Although the answers they give vary , political philosophers address three basic questions, the answers to which are important for all of us:
- First: What ought to be?
- Second: What ought to be done?
- Third: What is the nature of man?
The first and second questions both speak of "ought," but are actually quite separate.
What ought to be? refers to states of affairs, arrangements, institutions, organizations.
Which is the better way to arrange a legislature, unicameral or bicameral? Should there be an eminent domain clause in the Constitution? Is poverty bad? Should the U.S. be in the United Nations?
What ought to be done? refers to present or future actions. Should we try to send people to the moon again? Should we (the jury) convict the defendant? For whom should I vote? Which of various actions will best get us to a goal?
The distinction between these two "ought" questions is easy to understand. Imagine that you have been shipwrecked on a small, isolated island where you can barely survive.
Nearby is another island. Studying it with binoculars, you conclude that it would be a much better place to live. Therefore you ought to be on the other island.
But what ought to be done?
Consider these possible facts:
- First, you cannot swim.
- Second, there is nothing on your present island with which to construct a boat.
- Third, the waters between the islands are teeming with sharks.
Under these circumstances, it is quite reasonable to say both:
- What ought to be? I ought to be on the other island.
- What ought to be done? I ought to stay right where I am.
You would rather live on your inferior island than drown or be eaten trying to reach the better one. The two questions appear very similar, but deciding what ought to be does not, by itself, tell us what ought to be done.
The third basic question, "What is the nature of man?", is also important for everyone.
It is especially important for political philosophers because human beings are the elements making up the political systems they study.
Just as its individual atoms determine the physical properties of an ice cube, so the nature of individual humans determines that of societies, governments, and politics.
The nature of man limits which ideas about what ought to be we should take seriously. There is no sense figuring out what ought to be done in order to achieve a desired state of affairs (what ought to be) if that goal is incompatible with human nature. Such a utopia might sound nice, but we could never get to it.
Two wildly different ideas about human nature are currently predominant:
The traditional American concept emphasized the individual's freedom to choose among different actions and his or her responsibility for these choices.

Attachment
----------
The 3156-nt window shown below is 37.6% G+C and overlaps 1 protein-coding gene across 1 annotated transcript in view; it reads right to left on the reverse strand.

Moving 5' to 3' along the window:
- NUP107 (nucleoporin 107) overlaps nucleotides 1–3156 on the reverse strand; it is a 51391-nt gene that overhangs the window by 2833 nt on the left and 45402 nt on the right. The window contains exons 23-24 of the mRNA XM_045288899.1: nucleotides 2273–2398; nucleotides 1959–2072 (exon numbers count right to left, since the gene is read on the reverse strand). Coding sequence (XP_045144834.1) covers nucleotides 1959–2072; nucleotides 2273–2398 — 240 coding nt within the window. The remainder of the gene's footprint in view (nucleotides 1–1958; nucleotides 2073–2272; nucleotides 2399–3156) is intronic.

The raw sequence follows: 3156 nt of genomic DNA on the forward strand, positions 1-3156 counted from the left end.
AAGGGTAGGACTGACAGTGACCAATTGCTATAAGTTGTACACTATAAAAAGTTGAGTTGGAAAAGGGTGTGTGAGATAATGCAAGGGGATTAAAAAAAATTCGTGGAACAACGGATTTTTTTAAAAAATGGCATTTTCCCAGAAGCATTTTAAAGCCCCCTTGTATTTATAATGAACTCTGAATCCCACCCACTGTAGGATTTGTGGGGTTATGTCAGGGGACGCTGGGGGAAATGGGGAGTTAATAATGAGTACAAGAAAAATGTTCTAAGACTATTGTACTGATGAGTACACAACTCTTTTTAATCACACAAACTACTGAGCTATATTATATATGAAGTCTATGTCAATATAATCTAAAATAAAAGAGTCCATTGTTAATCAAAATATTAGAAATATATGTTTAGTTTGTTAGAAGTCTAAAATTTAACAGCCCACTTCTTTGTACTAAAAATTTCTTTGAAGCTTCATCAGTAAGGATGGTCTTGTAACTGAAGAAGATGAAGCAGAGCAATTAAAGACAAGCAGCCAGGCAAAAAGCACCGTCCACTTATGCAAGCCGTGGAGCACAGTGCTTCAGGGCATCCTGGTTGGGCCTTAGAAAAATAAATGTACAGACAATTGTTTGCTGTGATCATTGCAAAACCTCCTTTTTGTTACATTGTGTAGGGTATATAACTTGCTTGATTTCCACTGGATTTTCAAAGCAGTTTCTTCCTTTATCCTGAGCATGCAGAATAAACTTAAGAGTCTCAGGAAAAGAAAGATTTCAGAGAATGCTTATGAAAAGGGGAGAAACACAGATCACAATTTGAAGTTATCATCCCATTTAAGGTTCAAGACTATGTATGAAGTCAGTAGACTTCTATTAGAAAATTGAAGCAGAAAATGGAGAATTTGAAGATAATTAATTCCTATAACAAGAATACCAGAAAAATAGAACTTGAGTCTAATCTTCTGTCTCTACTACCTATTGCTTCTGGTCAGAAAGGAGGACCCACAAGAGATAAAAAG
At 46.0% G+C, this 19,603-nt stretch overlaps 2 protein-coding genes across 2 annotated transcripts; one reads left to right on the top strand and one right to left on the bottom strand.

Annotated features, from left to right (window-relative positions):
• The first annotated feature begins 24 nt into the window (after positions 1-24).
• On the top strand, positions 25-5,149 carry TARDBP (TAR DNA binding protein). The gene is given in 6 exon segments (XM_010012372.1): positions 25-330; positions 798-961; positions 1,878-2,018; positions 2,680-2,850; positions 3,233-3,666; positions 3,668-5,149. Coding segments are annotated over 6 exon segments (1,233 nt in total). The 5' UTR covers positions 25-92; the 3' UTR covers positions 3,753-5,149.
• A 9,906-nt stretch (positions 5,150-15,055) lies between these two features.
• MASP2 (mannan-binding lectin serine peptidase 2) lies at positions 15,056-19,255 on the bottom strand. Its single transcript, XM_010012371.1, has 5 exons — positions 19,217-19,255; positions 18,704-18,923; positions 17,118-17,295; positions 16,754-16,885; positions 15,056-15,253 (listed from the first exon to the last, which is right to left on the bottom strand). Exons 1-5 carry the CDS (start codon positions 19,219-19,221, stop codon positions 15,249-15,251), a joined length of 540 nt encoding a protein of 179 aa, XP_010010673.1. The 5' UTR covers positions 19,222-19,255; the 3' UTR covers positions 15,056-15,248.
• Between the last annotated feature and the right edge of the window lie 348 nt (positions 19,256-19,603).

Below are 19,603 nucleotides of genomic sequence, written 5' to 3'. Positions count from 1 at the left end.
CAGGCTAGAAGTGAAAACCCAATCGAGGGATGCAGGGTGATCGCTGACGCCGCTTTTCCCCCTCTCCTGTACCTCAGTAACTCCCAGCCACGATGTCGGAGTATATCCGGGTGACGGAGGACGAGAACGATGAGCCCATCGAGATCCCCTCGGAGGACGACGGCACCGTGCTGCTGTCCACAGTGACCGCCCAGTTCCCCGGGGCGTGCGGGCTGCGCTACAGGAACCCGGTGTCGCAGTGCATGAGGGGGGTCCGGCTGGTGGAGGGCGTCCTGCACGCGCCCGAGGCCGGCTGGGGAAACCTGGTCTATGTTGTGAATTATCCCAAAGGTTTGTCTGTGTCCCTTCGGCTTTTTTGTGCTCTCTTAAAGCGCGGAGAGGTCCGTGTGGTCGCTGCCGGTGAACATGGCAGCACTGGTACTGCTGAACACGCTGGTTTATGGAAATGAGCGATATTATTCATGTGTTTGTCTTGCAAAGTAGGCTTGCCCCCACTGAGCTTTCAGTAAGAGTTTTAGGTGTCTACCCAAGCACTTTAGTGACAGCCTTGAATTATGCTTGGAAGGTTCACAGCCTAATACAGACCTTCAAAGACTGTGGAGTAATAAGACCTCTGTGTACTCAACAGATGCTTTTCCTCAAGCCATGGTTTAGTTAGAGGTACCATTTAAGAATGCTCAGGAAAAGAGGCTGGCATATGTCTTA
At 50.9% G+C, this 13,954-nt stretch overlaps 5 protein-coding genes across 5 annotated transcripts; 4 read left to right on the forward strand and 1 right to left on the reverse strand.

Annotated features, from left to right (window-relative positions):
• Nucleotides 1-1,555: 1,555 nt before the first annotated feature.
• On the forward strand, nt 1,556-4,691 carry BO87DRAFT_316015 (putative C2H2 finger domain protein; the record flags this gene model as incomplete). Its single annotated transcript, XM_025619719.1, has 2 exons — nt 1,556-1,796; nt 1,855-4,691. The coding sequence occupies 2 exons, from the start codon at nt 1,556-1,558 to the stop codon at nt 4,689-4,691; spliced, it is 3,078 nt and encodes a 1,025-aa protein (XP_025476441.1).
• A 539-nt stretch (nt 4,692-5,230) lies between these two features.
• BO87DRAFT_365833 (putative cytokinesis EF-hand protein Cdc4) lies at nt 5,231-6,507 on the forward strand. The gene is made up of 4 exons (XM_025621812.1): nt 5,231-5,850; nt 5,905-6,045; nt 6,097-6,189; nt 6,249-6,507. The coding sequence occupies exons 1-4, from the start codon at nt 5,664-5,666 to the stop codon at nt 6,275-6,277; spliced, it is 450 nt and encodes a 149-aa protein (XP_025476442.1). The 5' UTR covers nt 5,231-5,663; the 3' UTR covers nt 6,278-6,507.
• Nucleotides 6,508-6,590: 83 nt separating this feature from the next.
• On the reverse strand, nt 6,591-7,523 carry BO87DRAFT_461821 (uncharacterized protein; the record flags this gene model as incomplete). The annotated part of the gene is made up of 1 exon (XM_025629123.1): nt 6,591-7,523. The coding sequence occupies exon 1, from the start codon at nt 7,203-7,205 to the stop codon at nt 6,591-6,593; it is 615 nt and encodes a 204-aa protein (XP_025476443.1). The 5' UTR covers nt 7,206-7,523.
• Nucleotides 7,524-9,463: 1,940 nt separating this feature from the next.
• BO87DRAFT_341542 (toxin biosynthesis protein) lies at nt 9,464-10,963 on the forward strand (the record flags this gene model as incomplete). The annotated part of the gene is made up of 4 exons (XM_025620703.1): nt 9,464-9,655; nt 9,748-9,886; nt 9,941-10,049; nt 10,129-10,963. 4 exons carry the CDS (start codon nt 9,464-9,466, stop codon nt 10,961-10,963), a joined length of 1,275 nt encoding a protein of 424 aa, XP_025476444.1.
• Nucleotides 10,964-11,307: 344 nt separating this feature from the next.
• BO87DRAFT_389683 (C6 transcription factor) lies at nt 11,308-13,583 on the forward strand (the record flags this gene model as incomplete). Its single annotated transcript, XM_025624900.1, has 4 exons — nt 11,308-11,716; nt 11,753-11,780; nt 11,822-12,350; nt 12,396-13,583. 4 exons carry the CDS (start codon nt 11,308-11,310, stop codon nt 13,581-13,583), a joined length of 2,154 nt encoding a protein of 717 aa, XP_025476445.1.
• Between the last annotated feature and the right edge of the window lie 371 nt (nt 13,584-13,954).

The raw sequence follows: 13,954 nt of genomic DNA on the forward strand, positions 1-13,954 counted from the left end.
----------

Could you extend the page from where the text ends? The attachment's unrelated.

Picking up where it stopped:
I believe this is also the concept of human nature implicit in the major monotheistic religions — Judaism, Christianity, and Islam.
Challenging this idea is a view now fashionable among behaviorist psychologists and artificial intelligence (AI) researchers, among others.
They assume that freedom to choose is an illusion and that everything we think, feel, or do is the inevitable result of our heredity and our environment.
We are totally material beings, like billiard balls, responding to forces acting upon us and, like billiard balls, not free to determine our own orbits.
It seems to me that serious political analysis requires us to assume that human beings are free actors, not billiard balls.
While we live within physical and social circumstances that make some actions impossible, these circumstances do not cause the actions that we do take.
Speculations about a society of billiard ball people might be a nice game. But they will not help us understand the actual problems and opportunities confronting a human race made up of free actors.
Paul F. deLespinasse is Professor Emeritus of Political Science and Computer Science at Adrian College. He received his Ph.D. from Johns Hopkins University in 1966, and has been a National Merit Scholar, an NDEA Fellow, a Woodrow Wilson Fellow, and a Fellow in Law and Political Science at the Harvard Law School. His college textbook, "Thinking About Politics: American Government in Associational Perspective," was published in 1981. His most recent book is "The Case of the Racist Choir Conductor: Struggling With America's Original Sin." His columns have appeared in newspapers in Michigan, Oregon, and other states. Read more of his reports — Click Here Now.
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